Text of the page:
Dateline: VATICAN-Experts agree that Pope Francis has made a concerted effort to change people's impression of the Catholic Church, by adopting a less ostentatious style of public relations, leading non-Christians and Christians alike to be astonished that a Christian in the modern age would dare to be even superficially Christlike.
Instead of staying in the papal apartments in the Apostolic Palace, the pope lives in a guesthouse, he wears simpler vestments than his predecessors, he drives in a 30-year old, nonfortified, used Renault instead of the traditional Popemobile, he carries his own luggage, he meets people from his front door rather than from a balcony, he washed the feet of criminal offenders, and he took the name Francis in honour of the saint who devoted himself to humility and the poor.
All of which has perplexed observers of the Church. "Granted, these are only symbolic gestures," said Spanish Catholic Carlos Fandangle, "and no one in their right mind expects this or any other pope to push for big changes in Church doctrine. But who could dream that a Christian nowadays would take even a single baby step towards acting like Jesus! It's just baffling."
According to a Church historian, Joey Frogbottom, "Pope Francis's superficial acts of humility are mystifying to millions of people who are used to seeing Christians utterly betray the obvious spirit of Jesus's message as it's presented in the Gospels. After two thousand years of the churches' betrayals and compromises with secular empires, seeing a Christian today act even a little like Jesus is akin to witnessing an alien from another galaxy landing on Earth and going about its bizarre activities. It's hard to process what we're seeing with Pope Francis's signs of humility, because those signs of Christian life are so rare among Christians."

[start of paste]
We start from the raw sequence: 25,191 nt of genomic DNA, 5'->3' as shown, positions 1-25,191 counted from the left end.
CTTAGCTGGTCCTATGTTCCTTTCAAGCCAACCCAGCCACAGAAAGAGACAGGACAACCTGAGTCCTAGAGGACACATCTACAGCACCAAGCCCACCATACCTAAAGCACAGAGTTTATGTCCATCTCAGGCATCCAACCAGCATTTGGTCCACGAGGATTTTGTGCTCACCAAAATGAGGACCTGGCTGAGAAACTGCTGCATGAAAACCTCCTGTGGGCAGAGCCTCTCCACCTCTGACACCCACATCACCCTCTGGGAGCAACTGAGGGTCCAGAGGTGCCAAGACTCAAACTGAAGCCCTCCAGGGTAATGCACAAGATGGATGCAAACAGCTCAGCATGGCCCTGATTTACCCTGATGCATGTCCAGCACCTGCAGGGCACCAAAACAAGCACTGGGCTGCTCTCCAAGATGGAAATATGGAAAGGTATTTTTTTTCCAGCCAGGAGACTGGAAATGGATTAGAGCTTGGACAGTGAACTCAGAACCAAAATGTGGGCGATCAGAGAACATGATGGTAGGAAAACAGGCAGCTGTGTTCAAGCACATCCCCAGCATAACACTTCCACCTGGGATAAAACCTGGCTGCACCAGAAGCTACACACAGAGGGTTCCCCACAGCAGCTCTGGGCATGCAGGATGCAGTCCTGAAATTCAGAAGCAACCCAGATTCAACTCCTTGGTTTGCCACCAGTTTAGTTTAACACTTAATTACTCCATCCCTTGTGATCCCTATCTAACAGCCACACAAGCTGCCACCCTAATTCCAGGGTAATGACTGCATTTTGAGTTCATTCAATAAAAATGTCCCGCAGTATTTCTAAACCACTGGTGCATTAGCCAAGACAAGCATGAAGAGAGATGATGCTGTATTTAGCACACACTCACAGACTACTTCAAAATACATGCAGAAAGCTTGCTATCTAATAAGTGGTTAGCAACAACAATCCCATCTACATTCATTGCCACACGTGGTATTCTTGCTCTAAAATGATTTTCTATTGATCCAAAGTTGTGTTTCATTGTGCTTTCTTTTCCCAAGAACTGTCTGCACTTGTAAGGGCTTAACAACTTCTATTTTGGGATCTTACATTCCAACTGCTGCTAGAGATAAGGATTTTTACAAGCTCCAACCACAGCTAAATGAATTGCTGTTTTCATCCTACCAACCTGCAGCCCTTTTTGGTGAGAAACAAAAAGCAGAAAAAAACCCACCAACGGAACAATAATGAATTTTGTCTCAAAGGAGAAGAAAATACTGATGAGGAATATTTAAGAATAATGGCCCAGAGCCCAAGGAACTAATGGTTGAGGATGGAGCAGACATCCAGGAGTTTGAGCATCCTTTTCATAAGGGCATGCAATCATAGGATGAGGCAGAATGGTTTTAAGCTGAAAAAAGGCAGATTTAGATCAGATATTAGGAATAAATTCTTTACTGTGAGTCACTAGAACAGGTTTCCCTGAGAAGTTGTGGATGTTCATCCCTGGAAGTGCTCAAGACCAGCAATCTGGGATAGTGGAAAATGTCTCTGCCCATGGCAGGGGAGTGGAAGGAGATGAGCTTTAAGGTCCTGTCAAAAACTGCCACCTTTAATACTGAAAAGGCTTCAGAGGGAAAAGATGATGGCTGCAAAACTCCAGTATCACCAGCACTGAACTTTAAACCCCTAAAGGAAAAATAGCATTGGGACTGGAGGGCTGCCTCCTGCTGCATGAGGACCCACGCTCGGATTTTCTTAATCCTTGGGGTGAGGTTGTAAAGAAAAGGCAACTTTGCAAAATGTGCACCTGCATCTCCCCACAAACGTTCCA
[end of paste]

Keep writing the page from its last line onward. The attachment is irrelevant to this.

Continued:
Hubert Hornswaggler, an American who identifies as an atheist, admits that Pope Francis's behaviour has forced him to take a second look at the Church. "Living in the US," he said, "I'm used to seeing Christians trample Jesus's teachings like they were written on toilet paper. I mean, it's like Christians hear what Jesus said people should do-give up riches and thoughts of vengeance, sex, and family, and dedicate yourself entirely to God as if, you know, you actually believed that this God exists-but they just decide to do the opposite and still call themselves Christian. But now here comes Pope Francis and he makes me think it's possible for a Christian not to be so thoroughly anti-Christian. It's almost a miracle."
However, Ralph Reed, the eternally-young American Christian activist, criticizes the pope for his effrontery. "Only Jesus can be Jesus," he said. "We're afflicted with original sin and we shouldn't pretend we can do any good. When we appear to do good, that's only God acting through us. God deserves all the credit. That's why we should give in to sin and embrace the savage policies of the Republican Party, so that we can finally ruin our world and force God to show Himself and fix everything. Pope Francis is giving us false hope and that's an outrage. The last thing a Christian should do is try to emulate Jesus."
American preacher and reputed prosperity theologian, Joel Osteen, agrees with that criticism. "God wants us to be happy on Earth, not just in Heaven," he said, "but God knows we're imperfect creatures. Happiness now requires that we submit to our flaws rather than pretend to be perfect like Jesus. Real Christians appreciate that the New Testament is irrelevant and that the teachings we should be following look a lot like some of the libertarian ones in the Satanic Bible. Christians should try to be as selfish and deceitful as possible, because that's how flawed creatures like us can best be happy here and now."